The tweet chat panelists shared and discussed many great tips and lessons learned.  While approaches to specific issues were different at times, generally there was broad agreement in many areas.  Participants tended to agree on the following:

  • Components and services will fail
  • Not all failures are predictable or preventable
  • Consumers must be prepared for outages in both “traditional” on-premise environments and in clouds
  • It is possible to provide continuous service even when a service fails
  • Many service providers are aware of the importance of resilience and are taking action to provide it
  • Resilience can and should be built into both the cloud service (“platform”) and the business application (“built-in” and “built-on”)
  • A poorly designed application when moved to the cloud is still a poorly designed application
  • Many traditional on-premise applications are not built to “expect” failure and that can add complexity when moving those applications to the cloud
  • Not all services require the same level of resilience
  • Providers and consumers must work together to evaluate risk and determine the best appropriate level of resilience for their services
  • Consumers may need assistance to determine the criticality of their applications, the risk they can tolerate, their best approach to resilience, and balancing that with cost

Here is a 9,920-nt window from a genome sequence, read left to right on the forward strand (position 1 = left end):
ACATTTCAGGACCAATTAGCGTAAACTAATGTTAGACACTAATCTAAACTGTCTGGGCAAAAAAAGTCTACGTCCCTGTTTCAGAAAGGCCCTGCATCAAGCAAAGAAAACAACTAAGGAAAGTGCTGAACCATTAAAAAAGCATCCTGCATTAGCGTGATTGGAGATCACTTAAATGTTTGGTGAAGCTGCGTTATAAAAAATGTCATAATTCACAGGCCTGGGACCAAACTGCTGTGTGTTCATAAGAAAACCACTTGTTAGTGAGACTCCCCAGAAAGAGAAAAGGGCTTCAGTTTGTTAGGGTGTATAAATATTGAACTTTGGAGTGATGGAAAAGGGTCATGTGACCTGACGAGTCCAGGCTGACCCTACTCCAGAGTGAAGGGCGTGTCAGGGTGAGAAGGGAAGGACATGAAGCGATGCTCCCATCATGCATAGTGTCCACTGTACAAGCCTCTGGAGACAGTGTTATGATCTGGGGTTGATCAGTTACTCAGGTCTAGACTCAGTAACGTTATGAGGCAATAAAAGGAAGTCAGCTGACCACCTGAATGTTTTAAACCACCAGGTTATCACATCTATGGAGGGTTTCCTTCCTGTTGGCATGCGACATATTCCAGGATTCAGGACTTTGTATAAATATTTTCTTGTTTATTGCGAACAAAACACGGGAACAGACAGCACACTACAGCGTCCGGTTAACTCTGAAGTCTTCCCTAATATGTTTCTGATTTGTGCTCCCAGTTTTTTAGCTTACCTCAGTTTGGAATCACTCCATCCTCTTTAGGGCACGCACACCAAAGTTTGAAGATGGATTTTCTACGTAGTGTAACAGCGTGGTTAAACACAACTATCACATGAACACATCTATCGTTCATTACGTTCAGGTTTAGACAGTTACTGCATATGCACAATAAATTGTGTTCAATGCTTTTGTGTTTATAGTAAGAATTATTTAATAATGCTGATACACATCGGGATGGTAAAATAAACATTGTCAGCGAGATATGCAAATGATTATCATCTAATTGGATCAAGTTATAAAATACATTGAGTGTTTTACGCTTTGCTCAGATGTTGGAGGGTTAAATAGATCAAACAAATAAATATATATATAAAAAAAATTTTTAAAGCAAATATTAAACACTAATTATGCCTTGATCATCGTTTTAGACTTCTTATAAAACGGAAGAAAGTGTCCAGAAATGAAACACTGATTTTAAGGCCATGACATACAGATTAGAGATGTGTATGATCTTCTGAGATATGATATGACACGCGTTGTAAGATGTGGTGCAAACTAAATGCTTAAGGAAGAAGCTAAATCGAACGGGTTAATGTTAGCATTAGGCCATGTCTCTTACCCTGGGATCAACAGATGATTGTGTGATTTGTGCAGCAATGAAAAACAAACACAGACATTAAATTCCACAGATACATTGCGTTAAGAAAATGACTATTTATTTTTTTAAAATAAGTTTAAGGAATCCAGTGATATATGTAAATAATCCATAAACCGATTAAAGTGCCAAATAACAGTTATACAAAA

• Assume components and services will fail, plan for that, test the plan
  • Test the plan at an appropriate frequency
  • Did we mention test the plan?
  • Services and environments change, so keep plans fresh (and yes, test them)
  • Failures and outages should not be hidden from consumers/customers
  • Transparency regarding outages is key: Customers should be informed and providers should communicate proactively

In addition to these items, several tips were shared such as this one:

I quite enjoyed the session and was very pleased with the level of active participation, with the great information that was shared, and with the level of respect the participants offered one-another, even when their views were different.  So I would like to offer a sincere thank you to the chat participants.  If I missed something important please do let me know.

To all who were kind enough to read this:  What other words of wisdom would you offer regarding cloud outages?  We would also greatly appreciate suggestions for topics for future chat sessions.

This blog is cross-posted at Cloud Storm Chasers.

About these ads

Leave a Reply

Fill in your details below or click an icon to log in:

WordPress.com Logo

You are commenting using your WordPress.com account. Log Out / Change )

Twitter picture

You are commenting using your Twitter account. Log Out / Change )

Facebook photo

You are commenting using your Facebook account. Log Out / Change )

Google+ photo

You are commenting using your Google+ account. Log Out / Change )

Connecting to %s

Information

This entry was posted on September 19, 2011 by in Cloud, Resilience and tagged , , , , , .

About

This site contains articles regarding the practical aspects of deploying, providing, managing, and using cloud computing technologies; though much of the information is applicable to most information technologies. I also share my thoughts and experiences related to innovation, consumer driven IT, social media, management issues, and about what some refer to as “soft skills”.

All works copyright (C) 2009 - 2014 George Watt - All rights reserved.

Twitter Updates

%d bloggers like this: